WASHINGTON — The number of people seeking U.S. unemployment benefits fell 9,000 to a seasonally adjusted 336,000 last week, bringing applications to pre-recession levels.
The Labor Department said today that the less volatile four-week average dropped 9,250 to 348,250. The average was elevated by the 16-day partial government shutdown and backlogs in California that occurred because of computer upgrades. Weekly applications have fallen for four straight weeks.
Applications are a proxy for layoffs. The decline suggests companies are cutting very few workers. Still, they are not hiring many new ones. Falling applications are typically followed by more job gains. But hiring has slowed in recent months, rather than accelerated.
The economy added an average 143,000 jobs a month from July through September. That’s down from an average of 182,000 in April through June, and 207,000 during the first three months of the year.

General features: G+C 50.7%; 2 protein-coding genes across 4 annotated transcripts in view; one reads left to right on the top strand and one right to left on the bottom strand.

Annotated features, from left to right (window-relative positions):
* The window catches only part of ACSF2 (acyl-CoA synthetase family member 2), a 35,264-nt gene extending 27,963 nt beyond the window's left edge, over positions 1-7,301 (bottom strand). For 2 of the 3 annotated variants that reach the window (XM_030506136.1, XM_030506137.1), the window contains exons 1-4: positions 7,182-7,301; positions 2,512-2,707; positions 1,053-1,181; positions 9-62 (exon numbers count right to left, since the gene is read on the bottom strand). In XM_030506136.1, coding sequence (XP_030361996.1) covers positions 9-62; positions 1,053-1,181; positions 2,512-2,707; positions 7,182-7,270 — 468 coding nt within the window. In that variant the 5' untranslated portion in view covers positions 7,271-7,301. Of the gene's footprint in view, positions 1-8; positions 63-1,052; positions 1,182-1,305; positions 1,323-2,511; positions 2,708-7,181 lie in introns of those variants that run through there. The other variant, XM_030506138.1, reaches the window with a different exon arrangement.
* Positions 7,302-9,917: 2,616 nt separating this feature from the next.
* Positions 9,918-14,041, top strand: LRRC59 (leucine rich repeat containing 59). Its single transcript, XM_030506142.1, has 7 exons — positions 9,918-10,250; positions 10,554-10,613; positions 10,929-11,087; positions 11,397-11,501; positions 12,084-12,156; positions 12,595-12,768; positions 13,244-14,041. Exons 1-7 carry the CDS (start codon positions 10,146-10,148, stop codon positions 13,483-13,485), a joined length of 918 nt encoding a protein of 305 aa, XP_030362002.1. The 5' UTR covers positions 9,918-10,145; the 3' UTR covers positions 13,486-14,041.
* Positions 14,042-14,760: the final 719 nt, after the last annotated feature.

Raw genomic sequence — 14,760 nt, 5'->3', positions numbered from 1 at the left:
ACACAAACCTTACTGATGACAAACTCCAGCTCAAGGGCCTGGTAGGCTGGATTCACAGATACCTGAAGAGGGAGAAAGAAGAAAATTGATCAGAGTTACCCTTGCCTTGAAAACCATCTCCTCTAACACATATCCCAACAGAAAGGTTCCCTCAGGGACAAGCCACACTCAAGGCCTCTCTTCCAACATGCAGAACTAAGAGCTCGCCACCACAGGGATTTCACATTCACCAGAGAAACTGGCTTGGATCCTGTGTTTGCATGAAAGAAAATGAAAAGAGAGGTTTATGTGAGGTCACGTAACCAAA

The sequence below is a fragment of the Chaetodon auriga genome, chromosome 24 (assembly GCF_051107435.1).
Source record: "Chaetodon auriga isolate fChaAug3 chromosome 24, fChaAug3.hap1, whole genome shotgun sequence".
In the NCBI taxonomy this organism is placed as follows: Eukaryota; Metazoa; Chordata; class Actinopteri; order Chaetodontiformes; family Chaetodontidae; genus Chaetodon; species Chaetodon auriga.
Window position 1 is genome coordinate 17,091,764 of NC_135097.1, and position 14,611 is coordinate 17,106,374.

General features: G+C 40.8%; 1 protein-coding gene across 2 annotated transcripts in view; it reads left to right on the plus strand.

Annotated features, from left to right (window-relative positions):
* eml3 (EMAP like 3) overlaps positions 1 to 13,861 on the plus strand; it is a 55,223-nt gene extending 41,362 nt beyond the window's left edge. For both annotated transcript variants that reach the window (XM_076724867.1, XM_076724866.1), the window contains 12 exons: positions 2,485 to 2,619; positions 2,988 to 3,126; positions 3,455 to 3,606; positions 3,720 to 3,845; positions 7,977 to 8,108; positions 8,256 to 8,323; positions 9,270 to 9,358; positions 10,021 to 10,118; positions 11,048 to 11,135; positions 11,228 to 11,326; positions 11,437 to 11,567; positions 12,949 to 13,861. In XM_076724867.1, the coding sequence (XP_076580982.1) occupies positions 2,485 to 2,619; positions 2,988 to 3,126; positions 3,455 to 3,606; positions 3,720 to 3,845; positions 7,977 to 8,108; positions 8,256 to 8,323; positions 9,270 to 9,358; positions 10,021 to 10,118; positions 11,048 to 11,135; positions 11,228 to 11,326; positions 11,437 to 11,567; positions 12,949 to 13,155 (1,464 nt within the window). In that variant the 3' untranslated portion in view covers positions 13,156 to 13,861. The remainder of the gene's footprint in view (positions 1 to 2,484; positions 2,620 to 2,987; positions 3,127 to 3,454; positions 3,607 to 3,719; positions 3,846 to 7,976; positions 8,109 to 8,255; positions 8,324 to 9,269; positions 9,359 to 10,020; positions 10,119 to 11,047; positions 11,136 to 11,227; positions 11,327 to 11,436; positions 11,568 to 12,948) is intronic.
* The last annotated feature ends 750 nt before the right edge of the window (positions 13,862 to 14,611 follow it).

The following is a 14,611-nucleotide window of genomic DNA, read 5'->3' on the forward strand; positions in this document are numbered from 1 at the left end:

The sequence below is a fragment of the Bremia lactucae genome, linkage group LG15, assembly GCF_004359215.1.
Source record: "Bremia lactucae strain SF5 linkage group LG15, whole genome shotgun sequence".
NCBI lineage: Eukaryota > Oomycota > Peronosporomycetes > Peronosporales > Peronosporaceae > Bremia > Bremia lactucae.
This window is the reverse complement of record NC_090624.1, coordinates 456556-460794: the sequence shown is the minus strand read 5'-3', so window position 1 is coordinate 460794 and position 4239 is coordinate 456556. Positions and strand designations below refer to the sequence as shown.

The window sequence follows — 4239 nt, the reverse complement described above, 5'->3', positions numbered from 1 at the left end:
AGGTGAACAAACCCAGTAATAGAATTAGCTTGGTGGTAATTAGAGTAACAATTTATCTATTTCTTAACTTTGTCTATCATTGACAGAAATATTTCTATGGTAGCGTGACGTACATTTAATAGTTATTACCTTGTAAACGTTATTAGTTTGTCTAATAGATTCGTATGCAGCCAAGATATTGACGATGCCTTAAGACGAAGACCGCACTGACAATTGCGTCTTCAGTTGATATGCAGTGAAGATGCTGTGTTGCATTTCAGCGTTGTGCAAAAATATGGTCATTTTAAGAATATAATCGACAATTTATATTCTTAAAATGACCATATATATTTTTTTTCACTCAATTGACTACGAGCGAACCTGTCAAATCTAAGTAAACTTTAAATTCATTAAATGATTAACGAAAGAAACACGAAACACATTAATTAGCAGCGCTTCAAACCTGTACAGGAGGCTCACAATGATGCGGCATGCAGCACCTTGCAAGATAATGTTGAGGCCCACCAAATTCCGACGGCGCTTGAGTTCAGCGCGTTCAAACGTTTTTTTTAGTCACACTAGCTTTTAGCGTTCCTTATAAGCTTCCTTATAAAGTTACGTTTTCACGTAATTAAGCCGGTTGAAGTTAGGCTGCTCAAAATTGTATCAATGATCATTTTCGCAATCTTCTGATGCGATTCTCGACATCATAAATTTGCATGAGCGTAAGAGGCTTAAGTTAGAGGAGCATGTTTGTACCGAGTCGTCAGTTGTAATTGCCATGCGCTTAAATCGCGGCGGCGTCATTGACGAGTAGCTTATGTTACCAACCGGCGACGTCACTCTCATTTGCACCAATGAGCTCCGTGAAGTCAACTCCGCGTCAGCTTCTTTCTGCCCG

October’s jobs report, to be released Friday, likely will look even weaker. Economists expect that employers added just 122,000 jobs, and the unemployment rate rose to 7.3 percent, according to FactSet.
But much of the weakness in October’s jobs report will likely reflect the temporary impact of the shutdown. Most economists expect any spike in the jobless rate will be reversed in November.
The economy was strengthening ahead of the shutdown, the government said today in a separate report. Growth accelerated at a 2.8 percent annual rate in the July-September quarter, up from a 2.5 percent rate in the April-June quarter.
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